The New Zealand Labour government last month dispatched nearly 200 troops to support the Australian-led military occupation of East Timor. Underlining the close Australian and New Zealand collaboration in neo-colonial exercises throughout the region, the contingent includes soldiers who were deployed in the initial 1999 intervention in East Timor, some who had recently served in the Solomon Islands, and a group of military police just returned from Afghanistan.
Using social unrest and the fracturing of East Timor’s security forces as the pretext, the Australian government pressed Dili into issuing an “invitation” on May 24 and immediately began landing 1,300 troops as well as additional support staff and police. New Zealand troops were not far behind. The barely disguised purpose of the intervention is to effect a “regime change” in the impoverished statelet and tighten Canberra’s grip on oil and gas resources in the region.
The rapidity with which New Zealand joined the venture is a measure of Labour’s complete accommodation to Washington and Canberra. Like Australia, New Zealand regards the Asia-Pacific region as its own “backyard”, where it has longstanding strategic, business and trading interests. Plans have recently been mooted to revive the extensive use of Pacific peoples as a source of imported cheap labour.
As Australian Prime Minister John Howard has assumed the role of Washington’s “deputy sheriff” in the region, his New Zealand counterpart Helen Clark has tagged along as the deputy’s assistant. In providing support whenever and wherever required, Wellington expects a quid pro quo—US and Australian backing for its own interests in the Pacific.
Clark justified the latest intervention in East Timor, by decrying the “loss of law and order” and calling for a “robust show of force” to deal with the situation. Defence Minister Phil Goff proclaimed that the vast majority of the population would “welcome the presence of the Kiwis and the Aussies” and the “ability of our troops to provide them protection and take life back to normal”. Events quickly proved the opposite.
The first contingent of 42 troops arrived in the capital Dili on May 27. The platoon’s immediate task was to secure the New Zealand embassy. According the Dominion Post newspaper, the embassy was forcibly evacuated after it had been targeted by a “violent mob” consisting of “thugs with machetes”. Ambassador Ruth Nuttall had relocated to the Australian compound after she had given refuge to two teenagers fleeing the violence.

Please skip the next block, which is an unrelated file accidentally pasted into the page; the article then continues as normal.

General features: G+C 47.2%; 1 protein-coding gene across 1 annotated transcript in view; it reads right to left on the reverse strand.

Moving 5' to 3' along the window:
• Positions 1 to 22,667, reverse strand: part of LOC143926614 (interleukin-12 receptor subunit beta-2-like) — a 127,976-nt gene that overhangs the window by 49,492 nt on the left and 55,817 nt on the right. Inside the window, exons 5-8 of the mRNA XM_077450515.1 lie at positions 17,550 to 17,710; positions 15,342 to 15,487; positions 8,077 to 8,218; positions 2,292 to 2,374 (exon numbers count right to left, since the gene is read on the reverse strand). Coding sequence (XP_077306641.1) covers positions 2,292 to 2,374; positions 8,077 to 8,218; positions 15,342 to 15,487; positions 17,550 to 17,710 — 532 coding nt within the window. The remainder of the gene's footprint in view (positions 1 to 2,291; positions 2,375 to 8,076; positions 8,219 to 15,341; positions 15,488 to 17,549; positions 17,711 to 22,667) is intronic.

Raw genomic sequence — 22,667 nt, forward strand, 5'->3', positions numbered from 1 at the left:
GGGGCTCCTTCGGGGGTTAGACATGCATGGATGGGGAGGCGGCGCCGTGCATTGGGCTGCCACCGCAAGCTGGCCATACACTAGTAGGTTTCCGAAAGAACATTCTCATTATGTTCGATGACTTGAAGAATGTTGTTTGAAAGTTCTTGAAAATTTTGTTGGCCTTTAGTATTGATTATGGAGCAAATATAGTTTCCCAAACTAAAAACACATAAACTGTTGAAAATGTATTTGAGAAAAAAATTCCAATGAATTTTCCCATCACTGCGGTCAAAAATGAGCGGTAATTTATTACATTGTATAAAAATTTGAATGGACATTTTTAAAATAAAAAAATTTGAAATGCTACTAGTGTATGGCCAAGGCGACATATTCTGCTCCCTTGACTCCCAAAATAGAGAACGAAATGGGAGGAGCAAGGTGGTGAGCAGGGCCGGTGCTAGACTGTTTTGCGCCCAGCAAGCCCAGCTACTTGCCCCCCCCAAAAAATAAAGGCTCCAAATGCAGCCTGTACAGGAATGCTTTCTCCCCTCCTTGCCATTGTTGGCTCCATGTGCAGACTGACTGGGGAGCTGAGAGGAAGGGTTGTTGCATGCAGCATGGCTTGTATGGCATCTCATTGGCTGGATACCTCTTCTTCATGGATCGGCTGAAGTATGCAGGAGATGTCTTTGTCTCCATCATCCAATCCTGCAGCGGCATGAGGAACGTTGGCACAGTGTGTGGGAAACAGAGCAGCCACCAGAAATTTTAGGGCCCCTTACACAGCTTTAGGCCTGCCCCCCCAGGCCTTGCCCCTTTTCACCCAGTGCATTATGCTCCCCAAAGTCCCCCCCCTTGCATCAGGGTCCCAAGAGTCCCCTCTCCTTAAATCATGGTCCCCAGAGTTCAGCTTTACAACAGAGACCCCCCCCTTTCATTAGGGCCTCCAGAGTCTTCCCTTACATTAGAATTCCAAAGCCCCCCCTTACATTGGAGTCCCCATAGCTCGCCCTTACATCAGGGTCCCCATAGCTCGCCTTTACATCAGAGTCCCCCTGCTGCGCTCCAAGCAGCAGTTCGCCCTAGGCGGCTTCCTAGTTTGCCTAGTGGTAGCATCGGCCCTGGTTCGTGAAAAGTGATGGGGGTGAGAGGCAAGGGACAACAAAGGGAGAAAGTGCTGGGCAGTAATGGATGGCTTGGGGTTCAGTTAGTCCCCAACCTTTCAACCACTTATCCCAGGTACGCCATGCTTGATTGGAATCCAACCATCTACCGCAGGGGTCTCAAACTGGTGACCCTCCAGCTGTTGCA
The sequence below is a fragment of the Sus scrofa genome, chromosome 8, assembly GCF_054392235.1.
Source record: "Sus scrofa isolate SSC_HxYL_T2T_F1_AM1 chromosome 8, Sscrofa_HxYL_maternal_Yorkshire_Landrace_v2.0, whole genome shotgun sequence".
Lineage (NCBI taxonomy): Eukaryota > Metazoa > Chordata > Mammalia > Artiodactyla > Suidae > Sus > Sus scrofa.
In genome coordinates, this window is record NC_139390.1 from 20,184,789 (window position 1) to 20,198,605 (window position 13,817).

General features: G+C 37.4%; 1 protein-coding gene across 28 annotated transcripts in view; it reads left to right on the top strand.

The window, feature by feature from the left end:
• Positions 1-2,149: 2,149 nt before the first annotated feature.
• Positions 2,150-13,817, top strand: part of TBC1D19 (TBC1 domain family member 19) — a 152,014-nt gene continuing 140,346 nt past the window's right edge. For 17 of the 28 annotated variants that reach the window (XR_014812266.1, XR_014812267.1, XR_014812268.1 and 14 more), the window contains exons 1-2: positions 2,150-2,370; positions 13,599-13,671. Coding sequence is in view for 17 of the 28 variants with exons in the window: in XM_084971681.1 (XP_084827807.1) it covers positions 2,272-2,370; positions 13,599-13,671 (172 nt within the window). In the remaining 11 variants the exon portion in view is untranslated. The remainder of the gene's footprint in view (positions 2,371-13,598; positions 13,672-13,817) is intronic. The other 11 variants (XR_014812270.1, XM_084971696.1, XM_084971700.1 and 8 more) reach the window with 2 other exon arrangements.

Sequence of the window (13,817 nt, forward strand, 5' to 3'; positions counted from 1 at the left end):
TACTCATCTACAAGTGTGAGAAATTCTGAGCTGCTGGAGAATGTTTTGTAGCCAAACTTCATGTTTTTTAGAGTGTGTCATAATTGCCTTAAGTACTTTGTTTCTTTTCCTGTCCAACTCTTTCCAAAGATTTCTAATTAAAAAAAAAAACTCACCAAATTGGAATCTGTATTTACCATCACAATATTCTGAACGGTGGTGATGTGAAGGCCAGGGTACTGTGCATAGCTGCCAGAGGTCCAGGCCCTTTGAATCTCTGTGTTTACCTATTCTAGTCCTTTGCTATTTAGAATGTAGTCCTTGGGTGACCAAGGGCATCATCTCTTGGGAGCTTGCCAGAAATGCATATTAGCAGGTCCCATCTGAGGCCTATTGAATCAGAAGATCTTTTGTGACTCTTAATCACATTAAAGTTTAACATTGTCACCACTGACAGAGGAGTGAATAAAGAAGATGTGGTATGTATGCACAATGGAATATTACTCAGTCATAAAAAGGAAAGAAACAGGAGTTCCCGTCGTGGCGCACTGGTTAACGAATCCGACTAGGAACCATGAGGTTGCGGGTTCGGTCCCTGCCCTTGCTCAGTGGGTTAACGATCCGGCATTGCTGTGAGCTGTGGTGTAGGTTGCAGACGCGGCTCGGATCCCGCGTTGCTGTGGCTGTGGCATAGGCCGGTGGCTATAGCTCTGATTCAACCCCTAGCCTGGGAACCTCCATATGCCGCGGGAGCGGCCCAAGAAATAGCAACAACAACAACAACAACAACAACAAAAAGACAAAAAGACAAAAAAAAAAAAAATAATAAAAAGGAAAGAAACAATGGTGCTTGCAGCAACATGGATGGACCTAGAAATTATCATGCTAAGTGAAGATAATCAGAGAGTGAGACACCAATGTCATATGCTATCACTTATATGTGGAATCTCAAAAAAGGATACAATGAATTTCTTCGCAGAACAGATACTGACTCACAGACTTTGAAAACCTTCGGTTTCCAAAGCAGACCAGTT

Two days later, the platoon was boosted to full company strength with the arrival of 120 troops who had earlier been flown to an Australian base in Townsville on stand-by. The full deployment had been held up for several days while Clark sought a veneer of legitimacy from the UN. There were various “legal forms” to follow, she said, while all the intervening powers were “very conscious of wanting full Security Council support for this”.
On arrival, the troops were placed under the Australian military command and assigned to “security” responsibilities in the eastern suburbs of Dili. The NZ troops were described as patrolling some of Dili’s “toughest districts”, tasked with “bringing gangs of thugs to heel in townships razed by violence”. Their presence, however, has done little to halt the violence as rival gangs of poorly armed youth have continued to torch vehicles and houses.
Clark has pledged a paltry $500,000 in humanitarian aid. However, daily television footage from East Timor shows a gathering social catastrophe, with thousands of people without food, water, sanitation and shelter. Food riots have periodically erupted as thousands queue for meagre handouts. While professing concern for the East Timorese, the occupying powers have no plans to help the estimated 100,000 displaced people, let alone address the broader social needs of the poverty stricken nation.
Pointing to the real purpose, Clark quickly lined up behind one of the Howard government’s chief objectives—to remove Timorese Prime Minister Mari Alkatiri, who is regarded as too close to rival Portugal. She endorsed Howard’s public comments that East Timor has not been “well-governed,” saying the country was “back to square one after considerable international efforts to ease the country into existence”. “I think at its root this is a political and leadership failure of considerable dimensions,” she declared.
Just prior to the East Timor intervention, Goff and Australian Defence Minister Brendan Nelson met in New Zealand on May 20 to discuss closer collaboration. In April, the two countries sent hundreds of police and troops to bolster the Australian-led occupation of the Solomon Islands where protests and rioting erupted following national elections. The anger was not only directed at local politicians, but against the takeover of the country by foreign officials, soldiers and police.
After meeting Nelson, Goff declared that recent developments in East Timor, Bougainville, and Fiji emphasised the importance of the two countries working together to achieve “security and stability in the region”. In an ominous warning to other regional governments, he explained that New Zealand and Australia had already planned responses for Timor, the Solomons and Fiji should “trouble flare”.